A World War Two bomb discovered in Exeter will be detonated in a controlled explosion tonight while thousands of residents are still unable to return to their homes within the 400-yard cordon.
Devon and Cornwall Police said homes were evacuated for the examination of the device, which was located at a site on Glenthorne Road on Friday morning.
Around 2,600 properties in the vicinity of the street, including 1,400 university students, were evacuated on Friday and Saturday.
The device, described as around eight feet long and 27 inches across, was found on a building site on private land to the west of the University of Exeter campus.
The Royal Navy bomb disposal team worked through the night to establish a walled mitigation structure before the examination and detonation of the device was passed to experts at the Army’s Royal Logistics Corps.
Students and residents who live within a 400-yard cordon have been evacuated by the local emergency services after the discovery of an unexploded World War Two bomb
Properties were evacuated for the examination of the device (pictured above), which was located at a site on Glenthorne Road near Exeter University on Friday morning
The force said a controlled detonation was expected to take place by this evening.
A force spokesman said: ‘The time of the explosion is yet to be confirmed.
‘After the detonation, assessments will be conducted by the various utility companies prior to residents returning, but it is anticipated that the majority of residents will be able to return home this evening.’
A Royal Navy spokesperson said that, as of 1.30pm, 300 tonnes of sand had been delivered to the site of the bomb to assist with the safe detonation of the bomb.
It is understood that the huge amount of sand was being used to build a bunker around the device to protect it.
No specific time has been scheduled yet for the controlled detonation, but it is due to happen tonight.
The Royal Navy spokesperson added: ‘We don’t have any timings, but overnight they built a sort of sand bag bank around it.
‘They would detonate the bomb this afternoon, the decision is up to the people on the scene.
Hundreds of people have been taken to Exeter’s historic quayside to enjoy the sun while they are evacuated from their halls due to the unexploded World War Two bomb
Locals pictured being evacuated. A police spokesman said examination of the device is set to commence at 10am and ‘could take several hours’
Hundreds of people pictured at Exeter’s quayside. No specific time has been scheduled yet for the controlled detonation, but it is due to happen tonight
‘It’s now a joint operation between the navy and army, with the army taking control because they have the machinery to move the large amount of sand.
‘They’ve put the bank around it, meaning if it goes of it’ll shield a lot of the explosion.’
Devon County Council and Exeter City Council have been working to help people in private residences find alternative accommodation.
The majority of residents who have been evacuated are staying with family and friends, police said.
Students have been moved to hotels and vacant university residences.
They will return home when the university has carried out safety checks following the conclusion of the incident.
An initial 100-yard cordon was put in place, with evacuations taking place on Friday evening and Saturday morning.
A handout photo issued by the Ministry of Defence on Saturday of the unexploded bomb which was found near university halls in Exeter
Police, fire services, coastguards and 4X4 response teams, along with the local council, have been knocking on doors and halls of residence around the city centre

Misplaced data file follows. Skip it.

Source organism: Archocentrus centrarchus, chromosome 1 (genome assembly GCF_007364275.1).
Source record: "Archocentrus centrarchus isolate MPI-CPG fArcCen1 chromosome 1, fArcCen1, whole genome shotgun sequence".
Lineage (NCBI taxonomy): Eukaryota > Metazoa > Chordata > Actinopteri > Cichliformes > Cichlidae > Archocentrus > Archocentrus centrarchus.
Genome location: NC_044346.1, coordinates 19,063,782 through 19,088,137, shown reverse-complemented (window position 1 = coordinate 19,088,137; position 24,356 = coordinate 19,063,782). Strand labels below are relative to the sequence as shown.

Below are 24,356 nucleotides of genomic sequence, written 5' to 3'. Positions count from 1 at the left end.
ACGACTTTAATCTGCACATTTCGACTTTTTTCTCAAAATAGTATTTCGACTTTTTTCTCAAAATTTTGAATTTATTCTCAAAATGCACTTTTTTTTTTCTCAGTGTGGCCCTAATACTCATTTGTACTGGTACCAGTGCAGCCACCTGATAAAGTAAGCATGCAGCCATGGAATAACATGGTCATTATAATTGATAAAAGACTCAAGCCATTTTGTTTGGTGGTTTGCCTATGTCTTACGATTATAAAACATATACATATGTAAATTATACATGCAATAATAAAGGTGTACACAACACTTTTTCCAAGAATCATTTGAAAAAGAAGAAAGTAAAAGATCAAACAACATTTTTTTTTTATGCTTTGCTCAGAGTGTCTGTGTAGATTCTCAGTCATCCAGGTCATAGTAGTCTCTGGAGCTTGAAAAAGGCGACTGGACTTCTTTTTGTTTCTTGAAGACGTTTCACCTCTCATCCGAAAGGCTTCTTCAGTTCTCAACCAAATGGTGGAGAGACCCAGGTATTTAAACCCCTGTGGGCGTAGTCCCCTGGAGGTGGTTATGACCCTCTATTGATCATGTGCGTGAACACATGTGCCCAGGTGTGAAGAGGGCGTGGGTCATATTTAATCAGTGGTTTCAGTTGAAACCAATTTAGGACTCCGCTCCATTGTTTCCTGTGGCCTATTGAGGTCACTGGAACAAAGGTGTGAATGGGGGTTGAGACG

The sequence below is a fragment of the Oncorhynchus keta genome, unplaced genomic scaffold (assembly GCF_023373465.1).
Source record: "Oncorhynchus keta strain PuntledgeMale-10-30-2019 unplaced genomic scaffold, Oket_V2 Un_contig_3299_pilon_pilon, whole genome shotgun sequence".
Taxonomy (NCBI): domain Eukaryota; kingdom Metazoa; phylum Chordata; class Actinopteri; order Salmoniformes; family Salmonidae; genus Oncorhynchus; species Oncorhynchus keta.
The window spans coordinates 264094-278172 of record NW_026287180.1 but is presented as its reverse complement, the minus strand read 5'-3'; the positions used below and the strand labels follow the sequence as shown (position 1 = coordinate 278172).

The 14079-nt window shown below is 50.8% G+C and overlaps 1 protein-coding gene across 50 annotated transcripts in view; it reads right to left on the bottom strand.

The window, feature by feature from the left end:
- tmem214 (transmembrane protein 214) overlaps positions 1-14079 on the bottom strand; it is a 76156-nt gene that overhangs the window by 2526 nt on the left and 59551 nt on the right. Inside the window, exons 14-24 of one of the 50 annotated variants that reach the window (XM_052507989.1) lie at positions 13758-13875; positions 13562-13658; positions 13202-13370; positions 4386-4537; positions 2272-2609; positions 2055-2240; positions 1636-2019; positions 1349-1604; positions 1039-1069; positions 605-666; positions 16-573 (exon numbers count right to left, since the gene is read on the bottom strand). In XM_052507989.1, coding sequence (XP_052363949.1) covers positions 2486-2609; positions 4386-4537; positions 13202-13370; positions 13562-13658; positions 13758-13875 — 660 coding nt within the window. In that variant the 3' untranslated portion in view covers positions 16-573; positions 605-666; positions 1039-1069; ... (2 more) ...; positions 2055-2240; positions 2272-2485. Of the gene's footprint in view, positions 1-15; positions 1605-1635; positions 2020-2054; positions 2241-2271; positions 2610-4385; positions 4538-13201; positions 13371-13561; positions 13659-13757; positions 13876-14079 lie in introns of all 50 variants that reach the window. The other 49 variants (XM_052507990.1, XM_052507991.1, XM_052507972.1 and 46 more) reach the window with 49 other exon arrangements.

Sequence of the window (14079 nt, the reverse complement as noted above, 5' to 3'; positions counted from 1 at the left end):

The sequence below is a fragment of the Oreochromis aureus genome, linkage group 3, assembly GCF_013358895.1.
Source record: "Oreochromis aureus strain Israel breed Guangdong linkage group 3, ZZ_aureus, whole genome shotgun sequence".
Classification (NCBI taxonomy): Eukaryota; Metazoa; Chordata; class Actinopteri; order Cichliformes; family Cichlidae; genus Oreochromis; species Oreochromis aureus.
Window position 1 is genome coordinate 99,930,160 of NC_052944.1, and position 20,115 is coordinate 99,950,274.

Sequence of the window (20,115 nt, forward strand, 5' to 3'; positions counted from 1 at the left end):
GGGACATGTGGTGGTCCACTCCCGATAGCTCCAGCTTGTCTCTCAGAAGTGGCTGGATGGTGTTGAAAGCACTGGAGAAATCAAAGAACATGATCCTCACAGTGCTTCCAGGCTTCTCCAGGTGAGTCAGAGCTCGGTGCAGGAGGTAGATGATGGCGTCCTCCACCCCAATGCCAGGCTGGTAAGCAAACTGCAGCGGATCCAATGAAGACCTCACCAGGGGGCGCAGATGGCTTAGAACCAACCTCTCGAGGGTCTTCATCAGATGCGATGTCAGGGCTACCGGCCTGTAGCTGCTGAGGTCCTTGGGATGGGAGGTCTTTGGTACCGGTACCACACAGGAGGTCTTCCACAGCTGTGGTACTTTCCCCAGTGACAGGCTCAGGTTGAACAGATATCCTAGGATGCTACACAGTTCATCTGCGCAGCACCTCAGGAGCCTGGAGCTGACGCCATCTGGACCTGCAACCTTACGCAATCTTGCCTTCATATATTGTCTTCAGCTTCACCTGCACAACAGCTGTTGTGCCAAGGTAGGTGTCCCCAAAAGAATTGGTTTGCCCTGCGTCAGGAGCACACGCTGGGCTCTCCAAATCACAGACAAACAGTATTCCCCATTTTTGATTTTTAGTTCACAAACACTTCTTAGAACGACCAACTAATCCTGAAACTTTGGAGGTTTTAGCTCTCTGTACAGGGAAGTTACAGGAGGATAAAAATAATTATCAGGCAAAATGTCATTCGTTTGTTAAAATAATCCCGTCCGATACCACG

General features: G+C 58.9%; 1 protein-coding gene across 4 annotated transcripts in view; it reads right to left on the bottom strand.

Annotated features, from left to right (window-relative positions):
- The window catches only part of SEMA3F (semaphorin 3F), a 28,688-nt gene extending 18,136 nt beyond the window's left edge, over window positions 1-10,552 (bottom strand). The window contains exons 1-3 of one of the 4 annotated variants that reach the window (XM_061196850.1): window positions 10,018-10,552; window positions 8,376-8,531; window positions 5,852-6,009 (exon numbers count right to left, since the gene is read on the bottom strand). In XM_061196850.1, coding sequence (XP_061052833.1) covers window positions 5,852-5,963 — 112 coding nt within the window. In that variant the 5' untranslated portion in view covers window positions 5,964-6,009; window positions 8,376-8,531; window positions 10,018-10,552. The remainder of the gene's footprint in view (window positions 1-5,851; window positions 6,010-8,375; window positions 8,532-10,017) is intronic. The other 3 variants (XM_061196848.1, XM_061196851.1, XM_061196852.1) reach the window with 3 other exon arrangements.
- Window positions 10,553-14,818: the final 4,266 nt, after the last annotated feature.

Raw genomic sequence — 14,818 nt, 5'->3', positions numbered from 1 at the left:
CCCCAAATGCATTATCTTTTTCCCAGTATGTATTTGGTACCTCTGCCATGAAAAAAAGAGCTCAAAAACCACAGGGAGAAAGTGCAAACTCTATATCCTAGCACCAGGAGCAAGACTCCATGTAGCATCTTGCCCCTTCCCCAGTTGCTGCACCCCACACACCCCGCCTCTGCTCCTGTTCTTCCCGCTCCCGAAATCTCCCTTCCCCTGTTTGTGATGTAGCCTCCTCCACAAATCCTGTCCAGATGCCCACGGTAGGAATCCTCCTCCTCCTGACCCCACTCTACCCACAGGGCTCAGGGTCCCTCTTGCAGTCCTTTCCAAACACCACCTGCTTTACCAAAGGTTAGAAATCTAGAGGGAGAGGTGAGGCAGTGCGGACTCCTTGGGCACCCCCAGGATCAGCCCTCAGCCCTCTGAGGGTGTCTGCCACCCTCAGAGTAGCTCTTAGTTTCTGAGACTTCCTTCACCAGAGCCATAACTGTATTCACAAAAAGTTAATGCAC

The evacuations were at the request of the Royal Navy bomb disposal team, who worked through the night to establish a walled mitigation structure
The evacuations were at the request of the Royal Navy bomb disposal team, who worked through the night to establish a walled mitigation structure.
Around 200 students were vacated by emergency services from one of the university halls, alongside a nearby care home and residents.
Superintendent Antony Hart, of Devon and Cornwall Police, said: ‘This multi-agency operation is progressing well.
‘We would like to thank all members of the public who have been affected by this incident, particularly residents who have been compliant in evacuating.
‘We understand the disruption caused and appreciate everyone’s patience.’
A police spokesman earlier said: ‘The examination and detonation of the device has been passed to the Army. Examination of the device is due to commence at 10am and could take several hours.’
Local emergency services pictured today. Road closures have been put in place between Cowley Bridge and Exe Bridges, with motorists advised to avoid the area
The mass evacuation underway this morning, with mountain rescue vehicles and a road closure sign in place. Diversions are also in place
A police van seen near Exeter University yesterday morning, when the unexploded device was discovered on private land to the west of the campus
Police Inspector Sean Roper previously said the situation would take some time to resolve because of the size of the bomb, which could not be disposed of like smaller devices.
Road closures have been put in place between Cowley Bridge and Exe Bridges, with diversions in place and motorists advised to avoid the area.
The force spokesman added: ‘Residents should be reassured that military, police and partners are working to maintain public safety.
‘Exemptions in Covid-19 social distancing rules exist for matters of public safety such as this.’
In a statement posted to social media this morning, the force declared a major incident.
It said: ‘More than 2,000 homes are being evacuated this morning in preparation for the detonation of a suspected WW2 bomb by the Army, discovered at a building site on Glenthorne Road yesterday.’